Neuroscience for Better Projects – advice for IT professionals

Neuroscience for better projects.   Carole Osterweil writing in ITNow offers this advice to  IT professionals.

Take time to understand how the human brain works and you can enjoy higher productivity and better project outcomes with less complexity and less stress.

 

How does neuroscience lead to better projects?

 

Harnessing the power to deliver

 

Effective IT project management is about carving out a clear and visible path to the future. The trouble is, this is becoming more and more difficult to do.  The environment is never static. Key stakeholders change their minds for reasons that are difficult to fathom, personal politics change the dynamics and make work more problematic.  Against all this, they still expect you to deliver on time and to budget.

What do you do when people don’t behave as you’d like them to?  As a project manager, how do you deliver results in such a VUCA (volatile, uncertain, complex and ambiguous) world?

 

We are only human

 

Traditional project management has paid scant attention to human experience dismissing it, and much on the people side as ‘soft and fluffy’.

The stats on project success rates tell us we’ve plenty of room for improvement.  Figures from PMI suggest that only 52% of projects are delivered on time and just 69% meet their goals and business intent [1].  In the UK a report into major government projects observes that less than 50% have a green or green/amber rating [2].  The case for paying attention to the people-side of projects becomes even stronger when we add in recent research into well-being and stress levels amongst project professionals [3].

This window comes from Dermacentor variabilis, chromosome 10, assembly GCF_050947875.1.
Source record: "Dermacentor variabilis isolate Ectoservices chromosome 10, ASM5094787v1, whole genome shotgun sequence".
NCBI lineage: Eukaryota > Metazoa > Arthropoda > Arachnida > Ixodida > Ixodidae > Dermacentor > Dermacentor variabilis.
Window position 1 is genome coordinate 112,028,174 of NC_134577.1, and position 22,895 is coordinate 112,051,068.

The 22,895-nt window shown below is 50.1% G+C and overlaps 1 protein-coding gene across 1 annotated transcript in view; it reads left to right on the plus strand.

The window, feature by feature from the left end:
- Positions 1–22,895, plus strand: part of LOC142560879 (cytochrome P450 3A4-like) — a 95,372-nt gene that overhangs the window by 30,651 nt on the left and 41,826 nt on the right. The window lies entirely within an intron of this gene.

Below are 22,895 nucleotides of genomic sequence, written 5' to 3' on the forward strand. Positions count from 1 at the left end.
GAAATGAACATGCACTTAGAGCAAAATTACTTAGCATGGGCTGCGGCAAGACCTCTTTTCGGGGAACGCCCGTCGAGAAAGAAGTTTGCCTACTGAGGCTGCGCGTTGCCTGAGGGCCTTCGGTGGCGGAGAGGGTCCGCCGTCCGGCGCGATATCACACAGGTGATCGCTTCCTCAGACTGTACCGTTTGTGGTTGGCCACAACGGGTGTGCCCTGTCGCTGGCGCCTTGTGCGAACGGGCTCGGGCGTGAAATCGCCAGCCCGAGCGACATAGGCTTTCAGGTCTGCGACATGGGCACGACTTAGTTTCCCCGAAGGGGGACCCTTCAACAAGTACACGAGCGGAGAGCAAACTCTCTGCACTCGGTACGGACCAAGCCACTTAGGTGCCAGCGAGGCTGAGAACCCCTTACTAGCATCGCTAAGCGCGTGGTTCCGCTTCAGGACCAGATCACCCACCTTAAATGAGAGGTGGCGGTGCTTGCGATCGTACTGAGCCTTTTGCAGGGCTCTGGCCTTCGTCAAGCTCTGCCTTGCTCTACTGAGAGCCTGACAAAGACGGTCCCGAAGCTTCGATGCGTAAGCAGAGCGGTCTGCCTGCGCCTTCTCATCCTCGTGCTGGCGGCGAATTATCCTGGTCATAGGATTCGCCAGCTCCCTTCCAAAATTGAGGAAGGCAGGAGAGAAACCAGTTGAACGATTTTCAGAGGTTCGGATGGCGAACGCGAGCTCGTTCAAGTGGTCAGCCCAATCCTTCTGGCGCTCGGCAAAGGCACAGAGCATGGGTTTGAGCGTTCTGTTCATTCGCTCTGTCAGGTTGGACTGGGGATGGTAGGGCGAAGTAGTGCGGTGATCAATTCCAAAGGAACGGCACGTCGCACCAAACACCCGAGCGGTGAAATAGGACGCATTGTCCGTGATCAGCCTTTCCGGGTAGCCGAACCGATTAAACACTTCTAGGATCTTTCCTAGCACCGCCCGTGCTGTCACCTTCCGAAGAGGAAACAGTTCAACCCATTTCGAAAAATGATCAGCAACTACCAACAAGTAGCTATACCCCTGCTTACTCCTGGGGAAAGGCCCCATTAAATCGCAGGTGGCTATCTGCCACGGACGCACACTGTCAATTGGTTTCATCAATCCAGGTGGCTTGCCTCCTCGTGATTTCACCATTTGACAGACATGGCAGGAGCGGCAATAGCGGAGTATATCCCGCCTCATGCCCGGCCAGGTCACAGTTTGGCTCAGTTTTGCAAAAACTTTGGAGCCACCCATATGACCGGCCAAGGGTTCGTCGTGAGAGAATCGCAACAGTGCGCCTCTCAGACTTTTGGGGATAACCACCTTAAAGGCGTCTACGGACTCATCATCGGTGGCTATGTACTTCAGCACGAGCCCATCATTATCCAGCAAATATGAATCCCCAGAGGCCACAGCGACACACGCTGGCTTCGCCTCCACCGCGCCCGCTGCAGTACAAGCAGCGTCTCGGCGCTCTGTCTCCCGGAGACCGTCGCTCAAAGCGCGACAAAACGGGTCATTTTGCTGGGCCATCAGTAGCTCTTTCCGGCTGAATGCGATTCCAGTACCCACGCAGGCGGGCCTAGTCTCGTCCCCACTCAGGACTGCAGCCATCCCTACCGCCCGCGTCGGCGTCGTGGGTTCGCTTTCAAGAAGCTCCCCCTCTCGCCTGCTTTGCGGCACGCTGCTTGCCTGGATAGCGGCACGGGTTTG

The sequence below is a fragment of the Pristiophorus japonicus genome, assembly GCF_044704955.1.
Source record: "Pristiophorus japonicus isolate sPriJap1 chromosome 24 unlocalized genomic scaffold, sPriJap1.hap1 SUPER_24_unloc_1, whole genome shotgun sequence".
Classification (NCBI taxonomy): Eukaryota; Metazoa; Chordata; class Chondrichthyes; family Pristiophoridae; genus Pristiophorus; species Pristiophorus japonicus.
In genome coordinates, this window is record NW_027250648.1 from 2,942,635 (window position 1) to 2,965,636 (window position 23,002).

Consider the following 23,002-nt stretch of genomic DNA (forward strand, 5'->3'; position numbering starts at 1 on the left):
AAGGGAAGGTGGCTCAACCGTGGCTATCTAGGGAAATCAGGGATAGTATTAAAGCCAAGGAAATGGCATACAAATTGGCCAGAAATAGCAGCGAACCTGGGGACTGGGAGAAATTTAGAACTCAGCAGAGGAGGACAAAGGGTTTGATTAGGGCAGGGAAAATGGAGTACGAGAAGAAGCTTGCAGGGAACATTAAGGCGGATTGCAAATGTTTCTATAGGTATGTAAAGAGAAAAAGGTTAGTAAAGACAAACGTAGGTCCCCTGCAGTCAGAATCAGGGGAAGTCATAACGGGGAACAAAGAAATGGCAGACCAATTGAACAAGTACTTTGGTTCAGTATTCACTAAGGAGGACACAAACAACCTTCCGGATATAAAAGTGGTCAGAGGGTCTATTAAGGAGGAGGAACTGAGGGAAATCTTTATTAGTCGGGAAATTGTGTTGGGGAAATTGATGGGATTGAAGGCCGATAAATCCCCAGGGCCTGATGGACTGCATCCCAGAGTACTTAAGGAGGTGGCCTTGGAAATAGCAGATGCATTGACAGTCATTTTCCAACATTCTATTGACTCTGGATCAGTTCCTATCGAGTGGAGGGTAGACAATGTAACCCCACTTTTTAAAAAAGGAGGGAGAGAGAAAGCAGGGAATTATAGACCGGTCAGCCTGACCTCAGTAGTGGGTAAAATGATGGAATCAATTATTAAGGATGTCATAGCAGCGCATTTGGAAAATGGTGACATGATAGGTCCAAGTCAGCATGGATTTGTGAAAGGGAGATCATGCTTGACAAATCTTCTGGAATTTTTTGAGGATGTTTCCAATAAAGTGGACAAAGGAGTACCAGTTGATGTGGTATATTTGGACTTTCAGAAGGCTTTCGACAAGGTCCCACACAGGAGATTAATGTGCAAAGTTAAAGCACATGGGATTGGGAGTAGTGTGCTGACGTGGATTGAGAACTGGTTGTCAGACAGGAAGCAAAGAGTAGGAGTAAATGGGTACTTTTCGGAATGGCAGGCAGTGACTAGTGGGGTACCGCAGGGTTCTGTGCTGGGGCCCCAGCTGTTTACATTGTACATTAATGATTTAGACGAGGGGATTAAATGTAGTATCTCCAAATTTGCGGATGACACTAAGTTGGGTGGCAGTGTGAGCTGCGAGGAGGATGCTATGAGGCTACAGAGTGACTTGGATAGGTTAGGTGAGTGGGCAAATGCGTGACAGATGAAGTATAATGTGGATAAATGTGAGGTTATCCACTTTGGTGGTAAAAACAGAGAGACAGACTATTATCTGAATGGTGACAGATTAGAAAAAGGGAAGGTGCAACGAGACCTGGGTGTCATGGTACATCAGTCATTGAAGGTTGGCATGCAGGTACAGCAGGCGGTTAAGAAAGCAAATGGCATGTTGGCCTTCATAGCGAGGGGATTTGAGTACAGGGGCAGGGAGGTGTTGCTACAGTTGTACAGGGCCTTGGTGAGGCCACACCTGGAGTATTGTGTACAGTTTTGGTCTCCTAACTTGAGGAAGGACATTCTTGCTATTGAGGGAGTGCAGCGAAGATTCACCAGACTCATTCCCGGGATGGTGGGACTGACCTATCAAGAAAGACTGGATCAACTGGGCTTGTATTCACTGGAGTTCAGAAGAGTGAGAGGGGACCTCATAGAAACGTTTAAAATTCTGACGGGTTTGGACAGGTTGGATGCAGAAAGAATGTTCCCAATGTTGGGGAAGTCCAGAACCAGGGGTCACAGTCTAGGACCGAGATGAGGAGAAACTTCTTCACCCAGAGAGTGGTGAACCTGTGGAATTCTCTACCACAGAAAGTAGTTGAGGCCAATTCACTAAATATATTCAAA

One of my colleagues, Stephen Carver at Cranfield University, cites a survey of 250 project professionals.  70% of respondents said socio-political factors (i.e. things to do with relationships, personalities and behaviours under stress) cause them the most trouble.  Yet this was the focus of only 10% of their training [4].

Carver also says

I am constantly amazed at how much time, effort and money is thrown at structural issues (time, pace, scope etc) and how little at the messy socio-political where the vast majority of problems occur.

 

Since writing Project Delivery, Uncertainty and Neuroscience I’ve realised one of the reasons for giving socio-political issues so little attention is that we’ve lacked the basic building blocks.

 

Neuroscience for better projects

 

Read the full article in ITNow  to

  • discover the basic building blocks for making sense of social and political issues
  • learn about the six point plan for staying on track

 

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